# Table structure for table 'tbl_topics'  
    CREATE TABLE tbl_topics (  
    pk_tId int(11) NOT NULL auto_increment,  
    tName varchar(50) NOT NULL default '',  
    tType smallint(4) NOT NULL default '0',  
    PRIMARY KEY (pk_tId),  
    UNIQUE KEY ID (pk_tId)  
    ) TYPE=MyISAM;

    Notice how there are no “INSERT INTO” queries in the dump, and only “CREATE TABLE” commands?

    That wraps up our look at backing up MySQL databases using the mysqldump utility. As I mentioned earlier, there are quite a few other arguments that can be passed to the mysqldump utility. You should see the mysqldump reference page over at MySQL.com for more information and examples of these arguments.

    Restoring a backup

    It’s all fine and dandy to have used the mysqldump utility to export our database backups, but how do we actually read this data back into MySQL to re-construct the databases, tables and records that we initially backed up?

    Quite easily, actually. All you have to do is call the MySQL console application with a couple of arguments. Here’s how to pass the arguments to MySQL:

    mysql [database name] < [backup file name]

    These arguments should be fairly self-explanatory. The “[database name]” argument specifies the name of the database to restore, and the “[backup file name]” argument should specify the full path and filename to the file generated by mysqldump, such as sql.dump. You should also specify your MySQL username and password as usual.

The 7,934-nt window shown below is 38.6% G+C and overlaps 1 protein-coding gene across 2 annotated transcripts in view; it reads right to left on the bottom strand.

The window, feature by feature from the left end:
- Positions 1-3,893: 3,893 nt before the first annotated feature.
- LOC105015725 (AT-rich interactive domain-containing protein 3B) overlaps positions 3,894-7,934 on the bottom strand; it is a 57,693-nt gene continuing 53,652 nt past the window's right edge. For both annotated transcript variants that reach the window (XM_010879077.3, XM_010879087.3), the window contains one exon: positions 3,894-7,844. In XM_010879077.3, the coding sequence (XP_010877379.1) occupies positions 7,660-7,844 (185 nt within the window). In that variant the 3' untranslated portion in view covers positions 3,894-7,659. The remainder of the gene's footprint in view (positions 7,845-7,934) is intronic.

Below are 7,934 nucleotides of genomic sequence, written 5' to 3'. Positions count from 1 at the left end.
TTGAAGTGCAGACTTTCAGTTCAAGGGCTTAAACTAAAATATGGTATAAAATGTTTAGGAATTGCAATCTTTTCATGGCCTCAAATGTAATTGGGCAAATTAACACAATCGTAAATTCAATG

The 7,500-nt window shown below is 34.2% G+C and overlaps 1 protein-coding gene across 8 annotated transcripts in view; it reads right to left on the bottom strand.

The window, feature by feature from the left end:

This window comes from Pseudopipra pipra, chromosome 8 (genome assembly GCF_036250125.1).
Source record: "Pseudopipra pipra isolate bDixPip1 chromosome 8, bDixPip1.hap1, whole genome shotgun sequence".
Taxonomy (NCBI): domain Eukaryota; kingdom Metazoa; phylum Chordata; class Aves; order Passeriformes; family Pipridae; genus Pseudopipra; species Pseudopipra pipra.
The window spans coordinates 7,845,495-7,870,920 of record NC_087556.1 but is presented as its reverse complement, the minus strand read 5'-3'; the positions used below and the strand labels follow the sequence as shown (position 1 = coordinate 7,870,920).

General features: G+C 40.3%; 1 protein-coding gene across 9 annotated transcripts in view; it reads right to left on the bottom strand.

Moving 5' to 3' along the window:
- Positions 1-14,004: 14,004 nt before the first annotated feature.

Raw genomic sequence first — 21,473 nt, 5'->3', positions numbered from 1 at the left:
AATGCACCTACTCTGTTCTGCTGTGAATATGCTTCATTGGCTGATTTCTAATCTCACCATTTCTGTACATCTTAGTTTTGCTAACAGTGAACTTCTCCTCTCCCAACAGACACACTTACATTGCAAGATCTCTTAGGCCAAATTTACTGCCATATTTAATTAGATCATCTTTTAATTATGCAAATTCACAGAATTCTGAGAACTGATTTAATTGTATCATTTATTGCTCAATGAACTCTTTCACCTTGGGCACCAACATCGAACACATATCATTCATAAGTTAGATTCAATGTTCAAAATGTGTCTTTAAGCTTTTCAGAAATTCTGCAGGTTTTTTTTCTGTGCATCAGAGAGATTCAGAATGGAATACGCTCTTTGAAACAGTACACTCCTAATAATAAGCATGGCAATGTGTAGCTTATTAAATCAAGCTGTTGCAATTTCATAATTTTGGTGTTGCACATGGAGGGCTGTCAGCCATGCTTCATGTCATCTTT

So if I wanted to restore the database named mydatabase from the file named sql.dump, I’d run mysql like this:

    mysql mydatabase < sql.dump

    The mysqldump utility is one of many ways to backup your MySQL databases. It has a wide range of options, is flexible, fast, and can perform advanced backups to remote servers, flat files, or even backup your databases as well-formed XML files!

    If you run a Website that uses a MySQL database, then you should make sure that your database is being backed up on a daily basis. If it isn’t, then consider setting up a cron job (on Linux/Unix), or an NT service (on Windows) to perform regular backups using the mysqldump utility as described in this article.

    I was involved with a site a while back where another programmer worked on the database, and I worked on the interface and usability. He forgot to create a database backup script and always “forgot” to get around to it. Ten months later that MySQL server caught on fire and all of the data (some 1,000,000 rows) was lost.

    If only that programmer had taken an extra hour to create a backup script using the mysqldump utility, that site would still be around today. The lesson: it really does pay to take the extra time to make sure your database is being properly and effectively backed up to another server, or to a portable medium such as zip disk, tape, or removable hard drive.